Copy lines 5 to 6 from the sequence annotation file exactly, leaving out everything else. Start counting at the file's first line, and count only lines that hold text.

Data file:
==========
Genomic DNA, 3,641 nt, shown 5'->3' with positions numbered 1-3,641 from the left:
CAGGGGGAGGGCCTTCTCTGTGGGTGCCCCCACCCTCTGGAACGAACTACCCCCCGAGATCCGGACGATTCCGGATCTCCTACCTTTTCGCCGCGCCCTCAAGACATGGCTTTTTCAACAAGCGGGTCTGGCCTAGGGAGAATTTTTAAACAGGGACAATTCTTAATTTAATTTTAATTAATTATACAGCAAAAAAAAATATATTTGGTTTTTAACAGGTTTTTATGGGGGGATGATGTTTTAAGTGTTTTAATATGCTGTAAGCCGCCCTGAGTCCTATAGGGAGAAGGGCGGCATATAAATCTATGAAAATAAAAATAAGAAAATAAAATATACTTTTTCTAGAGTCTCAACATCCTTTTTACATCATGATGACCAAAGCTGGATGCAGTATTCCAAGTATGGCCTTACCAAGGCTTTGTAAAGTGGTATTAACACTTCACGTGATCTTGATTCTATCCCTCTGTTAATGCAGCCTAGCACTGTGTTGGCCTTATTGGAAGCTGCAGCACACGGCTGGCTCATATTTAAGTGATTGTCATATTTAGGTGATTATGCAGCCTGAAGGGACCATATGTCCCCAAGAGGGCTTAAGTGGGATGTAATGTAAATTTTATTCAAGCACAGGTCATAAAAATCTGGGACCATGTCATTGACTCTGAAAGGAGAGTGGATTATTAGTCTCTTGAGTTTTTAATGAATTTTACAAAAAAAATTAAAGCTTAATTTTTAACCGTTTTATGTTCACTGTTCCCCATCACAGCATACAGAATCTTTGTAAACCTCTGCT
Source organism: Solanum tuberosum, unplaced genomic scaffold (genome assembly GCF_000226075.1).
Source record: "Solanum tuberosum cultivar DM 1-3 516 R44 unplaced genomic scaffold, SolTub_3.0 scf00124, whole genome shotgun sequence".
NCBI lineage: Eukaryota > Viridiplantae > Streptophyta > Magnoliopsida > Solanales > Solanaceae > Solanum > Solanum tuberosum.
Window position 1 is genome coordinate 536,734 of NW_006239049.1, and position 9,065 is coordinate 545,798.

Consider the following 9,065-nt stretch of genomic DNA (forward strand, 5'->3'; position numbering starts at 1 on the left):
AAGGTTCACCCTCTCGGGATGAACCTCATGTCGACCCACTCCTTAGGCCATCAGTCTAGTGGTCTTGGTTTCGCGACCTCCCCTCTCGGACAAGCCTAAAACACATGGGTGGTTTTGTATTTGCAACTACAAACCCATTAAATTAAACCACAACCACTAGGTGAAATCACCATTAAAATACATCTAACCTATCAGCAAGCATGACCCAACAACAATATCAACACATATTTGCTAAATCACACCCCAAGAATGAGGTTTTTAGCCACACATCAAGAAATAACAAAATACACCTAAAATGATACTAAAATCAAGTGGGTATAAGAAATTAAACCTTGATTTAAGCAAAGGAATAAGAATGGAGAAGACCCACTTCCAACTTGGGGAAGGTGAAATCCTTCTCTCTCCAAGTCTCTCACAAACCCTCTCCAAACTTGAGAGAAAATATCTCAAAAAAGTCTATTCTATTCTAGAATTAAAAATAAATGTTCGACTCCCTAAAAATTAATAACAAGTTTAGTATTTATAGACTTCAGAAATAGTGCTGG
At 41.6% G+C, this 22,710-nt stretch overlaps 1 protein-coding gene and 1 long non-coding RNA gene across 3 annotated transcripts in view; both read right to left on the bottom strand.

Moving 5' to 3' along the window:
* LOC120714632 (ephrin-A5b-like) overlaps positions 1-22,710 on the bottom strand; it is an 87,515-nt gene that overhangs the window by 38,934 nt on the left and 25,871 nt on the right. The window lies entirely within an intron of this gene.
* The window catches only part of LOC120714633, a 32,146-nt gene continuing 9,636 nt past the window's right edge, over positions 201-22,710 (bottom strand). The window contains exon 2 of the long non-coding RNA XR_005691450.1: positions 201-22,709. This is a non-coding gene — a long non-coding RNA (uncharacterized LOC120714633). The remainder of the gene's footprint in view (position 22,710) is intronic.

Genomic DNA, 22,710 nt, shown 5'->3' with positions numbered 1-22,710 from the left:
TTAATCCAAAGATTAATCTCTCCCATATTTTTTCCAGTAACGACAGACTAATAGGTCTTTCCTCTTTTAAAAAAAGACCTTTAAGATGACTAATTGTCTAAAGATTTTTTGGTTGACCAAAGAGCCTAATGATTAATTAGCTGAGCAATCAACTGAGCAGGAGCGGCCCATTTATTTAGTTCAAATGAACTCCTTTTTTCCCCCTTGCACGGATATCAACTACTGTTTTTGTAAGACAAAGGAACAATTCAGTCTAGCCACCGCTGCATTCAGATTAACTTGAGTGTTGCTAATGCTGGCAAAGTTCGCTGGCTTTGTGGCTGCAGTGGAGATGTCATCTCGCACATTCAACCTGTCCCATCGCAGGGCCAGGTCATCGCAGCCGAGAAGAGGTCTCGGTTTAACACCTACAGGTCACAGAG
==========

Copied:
NCBI lineage: Eukaryota > Viridiplantae > Streptophyta > Magnoliopsida > Solanales > Solanaceae > Solanum > Solanum tuberosum.
Window position 1 is genome coordinate 536,734 of NW_006239049.1, and position 9,065 is coordinate 545,798.